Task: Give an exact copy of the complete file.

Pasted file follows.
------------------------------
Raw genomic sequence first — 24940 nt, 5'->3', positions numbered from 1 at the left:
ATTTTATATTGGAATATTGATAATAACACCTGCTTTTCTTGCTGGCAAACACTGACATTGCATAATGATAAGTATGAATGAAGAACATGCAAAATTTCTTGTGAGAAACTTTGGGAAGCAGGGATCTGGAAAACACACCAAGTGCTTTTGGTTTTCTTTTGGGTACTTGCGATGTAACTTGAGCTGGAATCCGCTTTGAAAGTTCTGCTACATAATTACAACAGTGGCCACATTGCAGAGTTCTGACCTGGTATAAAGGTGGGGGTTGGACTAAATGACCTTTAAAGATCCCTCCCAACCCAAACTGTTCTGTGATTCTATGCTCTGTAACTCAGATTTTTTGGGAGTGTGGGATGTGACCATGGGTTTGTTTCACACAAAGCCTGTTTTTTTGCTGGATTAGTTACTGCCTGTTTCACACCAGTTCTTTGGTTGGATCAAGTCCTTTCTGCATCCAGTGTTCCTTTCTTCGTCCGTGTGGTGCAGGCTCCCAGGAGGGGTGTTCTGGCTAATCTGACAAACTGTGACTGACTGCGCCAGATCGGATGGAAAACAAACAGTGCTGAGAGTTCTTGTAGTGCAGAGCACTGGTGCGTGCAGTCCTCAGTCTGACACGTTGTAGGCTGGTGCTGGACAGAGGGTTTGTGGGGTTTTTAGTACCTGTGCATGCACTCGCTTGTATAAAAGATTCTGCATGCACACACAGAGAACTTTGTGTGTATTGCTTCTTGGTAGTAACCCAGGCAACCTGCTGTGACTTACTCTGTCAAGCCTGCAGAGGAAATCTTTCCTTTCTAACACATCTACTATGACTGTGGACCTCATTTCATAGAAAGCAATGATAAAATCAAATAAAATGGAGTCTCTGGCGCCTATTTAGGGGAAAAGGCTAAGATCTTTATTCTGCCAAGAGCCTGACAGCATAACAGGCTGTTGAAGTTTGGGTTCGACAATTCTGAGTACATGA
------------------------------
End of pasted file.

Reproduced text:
Raw genomic sequence first — 24940 nt, 5'->3', positions numbered from 1 at the left:
ATTTTATATTGGAATATTGATAATAACACCTGCTTTTCTTGCTGGCAAACACTGACATTGCATAATGATAAGTATGAATGAAGAACATGCAAAATTTCTTGTGAGAAACTTTGGGAAGCAGGGATCTGGAAAACACACCAAGTGCTTTTGGTTTTCTTTTGGGTACTTGCGATGTAACTTGAGCTGGAATCCGCTTTGAAAGTTCTGCTACATAATTACAACAGTGGCCACATTGCAGAGTTCTGACCTGGTATAAAGGTGGGGGTTGGACTAAATGACCTTTAAAGATCCCTCCCAACCCAAACTGTTCTGTGATTCTATGCTCTGTAACTCAGATTTTTTGGGAGTGTGGGATGTGACCATGGGTTTGTTTCACACAAAGCCTGTTTTTTTGCTGGATTAGTTACTGCCTGTTTCACACCAGTTCTTTGGTTGGATCAAGTCCTTTCTGCATCCAGTGTTCCTTTCTTCGTCCGTGTGGTGCAGGCTCCCAGGAGGGGTGTTCTGGCTAATCTGACAAACTGTGACTGACTGCGCCAGATCGGATGGAAAACAAACAGTGCTGAGAGTTCTTGTAGTGCAGAGCACTGGTGCGTGCAGTCCTCAGTCTGACACGTTGTAGGCTGGTGCTGGACAGAGGGTTTGTGGGGTTTTTAGTACCTGTGCATGCACTCGCTTGTATAAAAGATTCTGCATGCACACACAGAGAACTTTGTGTGTATTGCTTCTTGGTAGTAACCCAGGCAACCTGCTGTGACTTACTCTGTCAAGCCTGCAGAGGAAATCTTTCCTTTCTAACACATCTACTATGACTGTGGACCTCATTTCATAGAAAGCAATGATAAAATCAAATAAAATGGAGTCTCTGGCGCCTATTTAGGGGAAAAGGCTAAGATCTTTATTCTGCCAAGAGCCTGACAGCATAACAGGCTGTTGAAGTTTGGGTTCGACAATTCTGAGTACATGA